Black History Month Superhero Spotlight: Falcon

Falcon_the_first_African_American_superhero

As I discussed last week, the Black Panther debuted as the first black superhero in July 1966. However, it would be three years until the introduction of the first African-American superhero in comics: Samuel Wilson, the Falcon. Created by Stan Lee and Gene Colan, Wilson first appeared in Captain America #117 in September 1969.

When a group of men on an unnamed tropical island put out an ad for a falconer, Wilson, a social worker from Harlem, responds with his falcon, Redwing. Upon learning that the men are secretly Nazis working with the Red Skull, Wilson escapes and organizes the island’s inhabitants into a resistance movement. It is on this island that Captain America first encounters Wilson and convinces him to adopt a costumed identity and become a superhero.

Captain America convinces Sam Wilson to become the Falcon

Captain America convincing Sam Wilson to become the Falcon.

Lee was especially careful to be respectful when writing Wilson. For example, the Falcon is not presented as Captain America’s sidekick but rather as his equal. It’s also noteworthy that Stan rejected the conventional black superhero naming convention of the time by not including “black” as part of the hero’s code name. I’m very happy to be writing about the “Falcon” rather than the “Black Falcon.”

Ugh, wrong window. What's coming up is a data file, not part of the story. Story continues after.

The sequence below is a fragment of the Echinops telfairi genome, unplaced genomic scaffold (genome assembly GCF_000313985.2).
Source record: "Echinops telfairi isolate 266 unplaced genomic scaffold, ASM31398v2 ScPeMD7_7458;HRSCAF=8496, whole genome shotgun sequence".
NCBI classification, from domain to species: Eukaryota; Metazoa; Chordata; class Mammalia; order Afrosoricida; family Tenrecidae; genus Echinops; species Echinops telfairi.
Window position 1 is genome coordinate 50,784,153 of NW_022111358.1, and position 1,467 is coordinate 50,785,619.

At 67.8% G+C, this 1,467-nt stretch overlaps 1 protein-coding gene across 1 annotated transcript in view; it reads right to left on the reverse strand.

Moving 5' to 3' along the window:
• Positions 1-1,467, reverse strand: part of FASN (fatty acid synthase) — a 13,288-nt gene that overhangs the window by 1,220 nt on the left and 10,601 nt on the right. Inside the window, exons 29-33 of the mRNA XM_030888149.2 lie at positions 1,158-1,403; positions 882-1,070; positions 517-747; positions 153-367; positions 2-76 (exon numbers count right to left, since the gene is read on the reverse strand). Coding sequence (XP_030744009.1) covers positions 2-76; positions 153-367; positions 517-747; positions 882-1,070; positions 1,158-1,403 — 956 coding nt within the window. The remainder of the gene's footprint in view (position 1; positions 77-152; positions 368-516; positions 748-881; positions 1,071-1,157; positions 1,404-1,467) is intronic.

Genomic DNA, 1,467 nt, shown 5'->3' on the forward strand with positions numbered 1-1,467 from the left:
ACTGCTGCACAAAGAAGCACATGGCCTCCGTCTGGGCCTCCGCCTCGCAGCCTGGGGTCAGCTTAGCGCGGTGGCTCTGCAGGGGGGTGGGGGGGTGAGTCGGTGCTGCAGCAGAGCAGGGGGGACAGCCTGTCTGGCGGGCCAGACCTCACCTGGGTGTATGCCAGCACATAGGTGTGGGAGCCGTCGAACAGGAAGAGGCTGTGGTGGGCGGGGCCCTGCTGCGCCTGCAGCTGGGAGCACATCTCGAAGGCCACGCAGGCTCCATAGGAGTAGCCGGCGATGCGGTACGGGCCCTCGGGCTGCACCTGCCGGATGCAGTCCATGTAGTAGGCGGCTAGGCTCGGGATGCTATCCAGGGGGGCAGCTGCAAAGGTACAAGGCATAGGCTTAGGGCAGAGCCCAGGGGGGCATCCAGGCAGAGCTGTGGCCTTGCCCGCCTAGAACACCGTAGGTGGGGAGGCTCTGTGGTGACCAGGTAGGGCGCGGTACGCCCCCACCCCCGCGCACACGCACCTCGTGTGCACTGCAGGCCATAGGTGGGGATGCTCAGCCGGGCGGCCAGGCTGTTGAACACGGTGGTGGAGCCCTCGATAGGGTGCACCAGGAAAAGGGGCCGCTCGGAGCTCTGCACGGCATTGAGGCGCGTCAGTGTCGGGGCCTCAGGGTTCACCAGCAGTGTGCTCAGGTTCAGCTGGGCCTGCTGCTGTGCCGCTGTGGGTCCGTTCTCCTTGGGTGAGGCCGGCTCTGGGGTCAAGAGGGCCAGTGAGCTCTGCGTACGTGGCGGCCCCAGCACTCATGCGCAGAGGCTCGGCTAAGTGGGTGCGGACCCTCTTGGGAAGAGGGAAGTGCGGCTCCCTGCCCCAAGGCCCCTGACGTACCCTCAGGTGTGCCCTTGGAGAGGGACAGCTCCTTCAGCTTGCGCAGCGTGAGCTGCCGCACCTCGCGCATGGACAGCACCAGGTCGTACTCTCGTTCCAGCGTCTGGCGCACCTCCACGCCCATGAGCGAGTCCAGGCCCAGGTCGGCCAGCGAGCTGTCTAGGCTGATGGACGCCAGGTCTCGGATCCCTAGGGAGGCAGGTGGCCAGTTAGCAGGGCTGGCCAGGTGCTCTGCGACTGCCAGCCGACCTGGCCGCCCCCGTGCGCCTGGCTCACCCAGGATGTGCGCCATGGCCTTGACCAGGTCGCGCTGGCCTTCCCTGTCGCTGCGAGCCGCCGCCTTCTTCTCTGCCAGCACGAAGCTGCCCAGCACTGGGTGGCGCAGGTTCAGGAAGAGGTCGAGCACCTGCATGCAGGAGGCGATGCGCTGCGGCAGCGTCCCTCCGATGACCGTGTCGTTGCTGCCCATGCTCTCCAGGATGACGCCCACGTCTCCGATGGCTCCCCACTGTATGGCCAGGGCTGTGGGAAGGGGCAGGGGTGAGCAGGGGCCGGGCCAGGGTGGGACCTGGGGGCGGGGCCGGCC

Unfortunately, years after the Falcon’s first appearance, writer Steve Englehart would retcon the character’s backstory.  Instead of being a respectable social worker turned superhero, Englehart decided to make Wilson a former gangster, drug dealer, and pimp known as”Snap” Wilson.

Before he was Falcon, Sam "Snap" Wilson was a pimp

Writer Steve Englehart turned the first African-American superhero into a pimp.

Sadly, this is still Wilson’s official backstory in Marvel cannon.

I can only hope that when Anthony Mackie portrays the Falcon in the upcoming Captain America: The Winter Soldier, film makers will reject Englehart’s racist backstory. The first African-American superhero deserves better.

Sam Wilson is the first African-American superhero in comincs

Make sure to join me next Monday for the final Black History Month Super Hero Spotlight which will be devoted to Butterfly, the first black female superhero.

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3 Responses to “Black History Month Superhero Spotlight: Falcon”


  1. 1 worldofblackheroes April 6, 2013 at 3:38 pm

    I’ve always seen Falcon as untapped……his execution has always fallen flat and makes him seem just plain lame :(


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